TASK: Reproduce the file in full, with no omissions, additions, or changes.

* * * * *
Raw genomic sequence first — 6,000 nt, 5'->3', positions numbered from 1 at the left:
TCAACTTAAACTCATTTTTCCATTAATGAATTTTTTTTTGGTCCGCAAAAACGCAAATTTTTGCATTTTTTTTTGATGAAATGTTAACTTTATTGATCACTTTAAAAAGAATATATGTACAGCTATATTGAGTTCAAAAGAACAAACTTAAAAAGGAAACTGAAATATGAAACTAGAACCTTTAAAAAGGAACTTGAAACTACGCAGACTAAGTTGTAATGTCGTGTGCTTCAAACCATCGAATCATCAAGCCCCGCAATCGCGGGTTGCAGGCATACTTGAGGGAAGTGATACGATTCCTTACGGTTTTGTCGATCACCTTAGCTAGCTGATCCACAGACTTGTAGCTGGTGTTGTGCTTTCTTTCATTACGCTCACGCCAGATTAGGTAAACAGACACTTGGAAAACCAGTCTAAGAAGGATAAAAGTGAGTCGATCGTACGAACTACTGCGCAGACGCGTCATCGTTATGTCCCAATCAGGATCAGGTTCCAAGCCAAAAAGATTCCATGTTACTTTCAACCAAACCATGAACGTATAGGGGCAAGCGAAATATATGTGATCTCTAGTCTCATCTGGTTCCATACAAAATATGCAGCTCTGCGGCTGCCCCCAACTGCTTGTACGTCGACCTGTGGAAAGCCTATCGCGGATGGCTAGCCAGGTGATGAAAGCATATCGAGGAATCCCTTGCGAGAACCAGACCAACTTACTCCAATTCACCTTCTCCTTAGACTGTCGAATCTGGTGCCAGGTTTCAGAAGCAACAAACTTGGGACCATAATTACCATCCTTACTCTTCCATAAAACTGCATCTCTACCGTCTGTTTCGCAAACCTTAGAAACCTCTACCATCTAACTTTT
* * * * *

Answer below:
Raw genomic sequence first — 6,000 nt, 5'->3', positions numbered from 1 at the left:
TCAACTTAAACTCATTTTTCCATTAATGAATTTTTTTTTGGTCCGCAAAAACGCAAATTTTTGCATTTTTTTTTGATGAAATGTTAACTTTATTGATCACTTTAAAAAGAATATATGTACAGCTATATTGAGTTCAAAAGAACAAACTTAAAAAGGAAACTGAAATATGAAACTAGAACCTTTAAAAAGGAACTTGAAACTACGCAGACTAAGTTGTAATGTCGTGTGCTTCAAACCATCGAATCATCAAGCCCCGCAATCGCGGGTTGCAGGCATACTTGAGGGAAGTGATACGATTCCTTACGGTTTTGTCGATCACCTTAGCTAGCTGATCCACAGACTTGTAGCTGGTGTTGTGCTTTCTTTCATTACGCTCACGCCAGATTAGGTAAACAGACACTTGGAAAACCAGTCTAAGAAGGATAAAAGTGAGTCGATCGTACGAACTACTGCGCAGACGCGTCATCGTTATGTCCCAATCAGGATCAGGTTCCAAGCCAAAAAGATTCCATGTTACTTTCAACCAAACCATGAACGTATAGGGGCAAGCGAAATATATGTGATCTCTAGTCTCATCTGGTTCCATACAAAATATGCAGCTCTGCGGCTGCCCCCAACTGCTTGTACGTCGACCTGTGGAAAGCCTATCGCGGATGGCTAGCCAGGTGATGAAAGCATATCGAGGAATCCCTTGCGAGAACCAGACCAACTTACTCCAATTCACCTTCTCCTTAGACTGTCGAATCTGGTGCCAGGTTTCAGAAGCAACAAACTTGGGACCATAATTACCATCCTTACTCTTCCATAAAACTGCATCTCTACCGTCTGTTTCGCAAACCTTAGAAACCTCTACCATCTAACTTTT